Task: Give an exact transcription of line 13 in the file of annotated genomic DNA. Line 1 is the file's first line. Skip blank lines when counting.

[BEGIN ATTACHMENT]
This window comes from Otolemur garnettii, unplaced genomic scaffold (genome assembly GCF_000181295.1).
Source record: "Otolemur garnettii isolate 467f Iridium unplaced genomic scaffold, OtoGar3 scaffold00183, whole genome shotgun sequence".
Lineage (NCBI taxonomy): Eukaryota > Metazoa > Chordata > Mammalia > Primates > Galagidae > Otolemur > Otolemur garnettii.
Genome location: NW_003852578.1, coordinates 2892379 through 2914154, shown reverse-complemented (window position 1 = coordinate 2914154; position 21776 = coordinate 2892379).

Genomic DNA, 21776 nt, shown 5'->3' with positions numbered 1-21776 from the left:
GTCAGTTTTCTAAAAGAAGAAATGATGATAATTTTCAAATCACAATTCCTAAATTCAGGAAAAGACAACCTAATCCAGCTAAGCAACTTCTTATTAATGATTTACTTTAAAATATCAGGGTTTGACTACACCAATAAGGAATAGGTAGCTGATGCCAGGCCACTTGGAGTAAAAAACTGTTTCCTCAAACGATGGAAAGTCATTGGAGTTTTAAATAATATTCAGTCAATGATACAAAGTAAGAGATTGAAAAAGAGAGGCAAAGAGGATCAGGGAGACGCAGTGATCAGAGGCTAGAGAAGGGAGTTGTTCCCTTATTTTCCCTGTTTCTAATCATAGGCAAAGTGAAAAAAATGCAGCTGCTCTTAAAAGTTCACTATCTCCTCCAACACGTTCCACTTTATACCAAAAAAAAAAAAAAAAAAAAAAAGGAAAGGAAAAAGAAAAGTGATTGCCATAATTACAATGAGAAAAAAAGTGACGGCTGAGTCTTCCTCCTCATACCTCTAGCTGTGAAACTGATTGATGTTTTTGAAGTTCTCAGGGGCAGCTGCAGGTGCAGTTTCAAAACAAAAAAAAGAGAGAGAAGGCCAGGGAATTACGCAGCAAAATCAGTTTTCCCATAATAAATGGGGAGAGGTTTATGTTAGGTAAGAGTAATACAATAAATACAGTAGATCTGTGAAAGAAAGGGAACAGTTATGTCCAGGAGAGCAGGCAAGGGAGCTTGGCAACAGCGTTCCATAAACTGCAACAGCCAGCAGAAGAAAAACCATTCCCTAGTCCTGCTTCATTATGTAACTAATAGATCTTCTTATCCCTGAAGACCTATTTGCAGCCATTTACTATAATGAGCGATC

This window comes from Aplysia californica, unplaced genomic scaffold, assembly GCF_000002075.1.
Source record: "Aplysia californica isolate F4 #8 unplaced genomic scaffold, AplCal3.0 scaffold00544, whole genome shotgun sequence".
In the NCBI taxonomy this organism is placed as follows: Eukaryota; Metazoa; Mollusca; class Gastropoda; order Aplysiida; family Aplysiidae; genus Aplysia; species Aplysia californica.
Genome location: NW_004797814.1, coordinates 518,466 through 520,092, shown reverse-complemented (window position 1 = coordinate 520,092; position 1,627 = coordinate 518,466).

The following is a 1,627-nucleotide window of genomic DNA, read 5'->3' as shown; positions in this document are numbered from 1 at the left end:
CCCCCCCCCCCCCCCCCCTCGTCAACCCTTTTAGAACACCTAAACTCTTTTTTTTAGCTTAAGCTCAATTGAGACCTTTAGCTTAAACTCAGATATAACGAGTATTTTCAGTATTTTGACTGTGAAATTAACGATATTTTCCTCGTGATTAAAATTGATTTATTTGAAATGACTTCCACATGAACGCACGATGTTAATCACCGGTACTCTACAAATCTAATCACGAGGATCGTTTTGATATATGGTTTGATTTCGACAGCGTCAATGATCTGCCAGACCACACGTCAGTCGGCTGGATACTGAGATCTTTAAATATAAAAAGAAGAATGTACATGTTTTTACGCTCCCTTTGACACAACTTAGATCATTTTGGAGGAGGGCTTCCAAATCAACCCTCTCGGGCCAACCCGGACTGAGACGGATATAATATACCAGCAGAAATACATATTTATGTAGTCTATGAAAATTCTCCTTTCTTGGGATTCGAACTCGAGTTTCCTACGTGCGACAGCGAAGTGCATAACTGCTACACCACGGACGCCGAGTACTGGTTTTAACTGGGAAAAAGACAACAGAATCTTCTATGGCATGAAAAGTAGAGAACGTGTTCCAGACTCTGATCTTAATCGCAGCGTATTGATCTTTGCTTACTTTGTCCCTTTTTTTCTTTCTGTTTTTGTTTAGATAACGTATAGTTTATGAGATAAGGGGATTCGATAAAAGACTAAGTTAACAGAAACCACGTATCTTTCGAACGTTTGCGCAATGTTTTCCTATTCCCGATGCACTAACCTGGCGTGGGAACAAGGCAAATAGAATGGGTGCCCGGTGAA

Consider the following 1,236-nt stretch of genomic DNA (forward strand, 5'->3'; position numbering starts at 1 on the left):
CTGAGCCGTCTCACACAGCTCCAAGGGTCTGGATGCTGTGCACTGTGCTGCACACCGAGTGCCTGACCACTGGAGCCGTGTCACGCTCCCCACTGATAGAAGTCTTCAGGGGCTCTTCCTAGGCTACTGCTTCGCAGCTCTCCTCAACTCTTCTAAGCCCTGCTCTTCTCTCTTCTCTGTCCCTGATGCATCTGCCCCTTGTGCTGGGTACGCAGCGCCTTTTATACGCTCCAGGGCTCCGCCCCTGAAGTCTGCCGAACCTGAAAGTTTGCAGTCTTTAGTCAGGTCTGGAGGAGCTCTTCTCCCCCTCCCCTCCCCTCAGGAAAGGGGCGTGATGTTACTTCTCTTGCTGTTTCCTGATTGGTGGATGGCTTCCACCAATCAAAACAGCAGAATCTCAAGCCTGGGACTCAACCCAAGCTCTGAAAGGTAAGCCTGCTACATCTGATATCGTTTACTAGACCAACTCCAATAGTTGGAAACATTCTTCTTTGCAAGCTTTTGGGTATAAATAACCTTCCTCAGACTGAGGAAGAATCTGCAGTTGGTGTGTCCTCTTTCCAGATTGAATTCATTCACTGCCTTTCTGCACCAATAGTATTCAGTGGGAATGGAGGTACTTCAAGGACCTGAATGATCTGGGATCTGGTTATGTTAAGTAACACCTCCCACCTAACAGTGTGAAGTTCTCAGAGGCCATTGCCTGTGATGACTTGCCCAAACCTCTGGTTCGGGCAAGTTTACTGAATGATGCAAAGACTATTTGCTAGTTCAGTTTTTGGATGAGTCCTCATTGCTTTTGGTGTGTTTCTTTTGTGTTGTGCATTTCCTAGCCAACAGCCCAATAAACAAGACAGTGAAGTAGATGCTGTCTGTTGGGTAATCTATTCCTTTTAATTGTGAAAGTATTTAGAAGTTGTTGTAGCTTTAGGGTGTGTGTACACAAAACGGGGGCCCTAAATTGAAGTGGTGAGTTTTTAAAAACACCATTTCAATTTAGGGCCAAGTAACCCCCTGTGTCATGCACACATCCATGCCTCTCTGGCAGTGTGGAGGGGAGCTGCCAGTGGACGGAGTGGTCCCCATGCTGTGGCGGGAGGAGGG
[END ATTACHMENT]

Consider the following 1,236-nt stretch of genomic DNA (forward strand, 5'->3'; position numbering starts at 1 on the left):